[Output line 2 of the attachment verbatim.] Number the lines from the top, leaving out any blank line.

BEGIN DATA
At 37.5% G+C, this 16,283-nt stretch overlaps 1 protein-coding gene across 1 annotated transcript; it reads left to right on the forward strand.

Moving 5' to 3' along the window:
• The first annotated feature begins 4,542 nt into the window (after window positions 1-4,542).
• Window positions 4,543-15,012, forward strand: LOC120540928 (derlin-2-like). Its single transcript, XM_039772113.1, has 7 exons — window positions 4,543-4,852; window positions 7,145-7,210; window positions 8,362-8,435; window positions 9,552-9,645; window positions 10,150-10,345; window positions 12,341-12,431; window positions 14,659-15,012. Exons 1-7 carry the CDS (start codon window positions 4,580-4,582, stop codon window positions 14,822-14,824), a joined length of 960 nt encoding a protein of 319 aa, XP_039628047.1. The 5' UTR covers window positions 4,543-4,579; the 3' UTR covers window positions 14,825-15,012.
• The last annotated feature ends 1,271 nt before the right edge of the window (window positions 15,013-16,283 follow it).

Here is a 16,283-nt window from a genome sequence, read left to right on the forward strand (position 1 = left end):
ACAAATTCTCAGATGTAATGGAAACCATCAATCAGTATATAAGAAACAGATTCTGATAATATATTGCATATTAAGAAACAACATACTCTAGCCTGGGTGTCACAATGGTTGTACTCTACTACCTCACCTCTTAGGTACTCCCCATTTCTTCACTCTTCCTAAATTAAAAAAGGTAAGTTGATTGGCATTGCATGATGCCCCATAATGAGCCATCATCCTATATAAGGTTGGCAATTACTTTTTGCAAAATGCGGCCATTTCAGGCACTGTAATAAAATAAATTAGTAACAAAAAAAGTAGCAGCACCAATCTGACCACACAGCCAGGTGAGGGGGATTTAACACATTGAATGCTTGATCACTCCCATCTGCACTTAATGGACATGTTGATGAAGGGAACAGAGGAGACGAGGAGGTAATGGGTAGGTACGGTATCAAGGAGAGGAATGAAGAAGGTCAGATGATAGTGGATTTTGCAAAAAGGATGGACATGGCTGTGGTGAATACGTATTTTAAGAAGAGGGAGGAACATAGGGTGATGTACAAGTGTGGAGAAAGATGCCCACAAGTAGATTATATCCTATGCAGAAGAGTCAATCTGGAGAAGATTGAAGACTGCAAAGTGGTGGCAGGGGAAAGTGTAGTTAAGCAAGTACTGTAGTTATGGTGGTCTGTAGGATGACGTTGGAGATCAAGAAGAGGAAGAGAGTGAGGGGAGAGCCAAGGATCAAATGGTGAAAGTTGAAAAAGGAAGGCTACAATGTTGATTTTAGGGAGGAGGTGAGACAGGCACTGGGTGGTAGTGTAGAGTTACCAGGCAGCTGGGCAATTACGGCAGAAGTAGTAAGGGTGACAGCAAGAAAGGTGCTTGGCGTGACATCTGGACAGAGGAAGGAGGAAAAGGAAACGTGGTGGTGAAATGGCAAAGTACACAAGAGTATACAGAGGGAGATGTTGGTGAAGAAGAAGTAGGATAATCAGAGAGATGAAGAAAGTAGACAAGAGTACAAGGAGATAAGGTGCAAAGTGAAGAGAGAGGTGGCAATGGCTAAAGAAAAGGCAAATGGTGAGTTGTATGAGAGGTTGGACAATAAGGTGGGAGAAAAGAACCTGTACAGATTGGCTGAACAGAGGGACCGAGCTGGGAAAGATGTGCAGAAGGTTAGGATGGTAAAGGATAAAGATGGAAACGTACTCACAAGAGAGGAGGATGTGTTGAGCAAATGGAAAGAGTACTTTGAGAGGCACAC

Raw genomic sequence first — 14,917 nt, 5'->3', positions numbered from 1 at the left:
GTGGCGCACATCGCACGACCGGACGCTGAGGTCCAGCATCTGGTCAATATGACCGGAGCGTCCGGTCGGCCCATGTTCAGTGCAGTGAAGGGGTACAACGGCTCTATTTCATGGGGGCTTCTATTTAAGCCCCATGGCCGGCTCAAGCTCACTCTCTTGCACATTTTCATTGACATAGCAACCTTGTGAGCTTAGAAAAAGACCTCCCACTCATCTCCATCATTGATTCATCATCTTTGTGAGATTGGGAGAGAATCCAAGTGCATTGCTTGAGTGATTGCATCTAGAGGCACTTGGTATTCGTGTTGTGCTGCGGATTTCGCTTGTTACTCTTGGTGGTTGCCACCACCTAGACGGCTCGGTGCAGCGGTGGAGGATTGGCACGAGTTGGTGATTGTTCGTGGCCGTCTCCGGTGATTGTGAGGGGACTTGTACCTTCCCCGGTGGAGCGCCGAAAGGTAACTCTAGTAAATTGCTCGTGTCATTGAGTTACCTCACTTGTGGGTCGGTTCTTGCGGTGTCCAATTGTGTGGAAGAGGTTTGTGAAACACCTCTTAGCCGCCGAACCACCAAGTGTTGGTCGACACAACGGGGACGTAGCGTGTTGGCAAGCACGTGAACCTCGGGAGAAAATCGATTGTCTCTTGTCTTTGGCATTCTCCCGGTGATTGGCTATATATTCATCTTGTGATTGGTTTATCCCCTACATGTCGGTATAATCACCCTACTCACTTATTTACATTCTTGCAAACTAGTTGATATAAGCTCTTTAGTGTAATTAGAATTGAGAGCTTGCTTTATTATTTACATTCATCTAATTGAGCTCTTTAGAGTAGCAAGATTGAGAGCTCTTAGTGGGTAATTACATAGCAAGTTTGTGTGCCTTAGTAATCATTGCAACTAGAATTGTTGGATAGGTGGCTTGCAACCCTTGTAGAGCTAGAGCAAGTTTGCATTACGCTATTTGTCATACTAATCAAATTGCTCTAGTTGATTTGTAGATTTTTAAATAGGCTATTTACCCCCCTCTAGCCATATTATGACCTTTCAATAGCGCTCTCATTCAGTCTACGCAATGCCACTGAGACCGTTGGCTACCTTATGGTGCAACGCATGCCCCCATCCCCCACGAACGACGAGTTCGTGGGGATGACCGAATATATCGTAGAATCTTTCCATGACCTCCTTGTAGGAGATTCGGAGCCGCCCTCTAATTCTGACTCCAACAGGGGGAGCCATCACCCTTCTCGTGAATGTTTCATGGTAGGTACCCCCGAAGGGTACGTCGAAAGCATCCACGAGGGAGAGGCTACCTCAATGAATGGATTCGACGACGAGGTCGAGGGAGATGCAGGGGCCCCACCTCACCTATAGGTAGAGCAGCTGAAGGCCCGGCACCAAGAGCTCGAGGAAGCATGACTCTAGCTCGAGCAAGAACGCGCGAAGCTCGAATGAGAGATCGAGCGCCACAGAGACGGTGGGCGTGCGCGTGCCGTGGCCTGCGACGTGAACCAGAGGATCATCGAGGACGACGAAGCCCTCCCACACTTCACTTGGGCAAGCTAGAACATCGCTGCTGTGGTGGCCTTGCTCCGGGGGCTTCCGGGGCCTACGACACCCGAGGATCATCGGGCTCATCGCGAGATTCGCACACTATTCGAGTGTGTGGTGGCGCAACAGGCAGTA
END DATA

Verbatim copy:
Moving 5' to 3' along the window: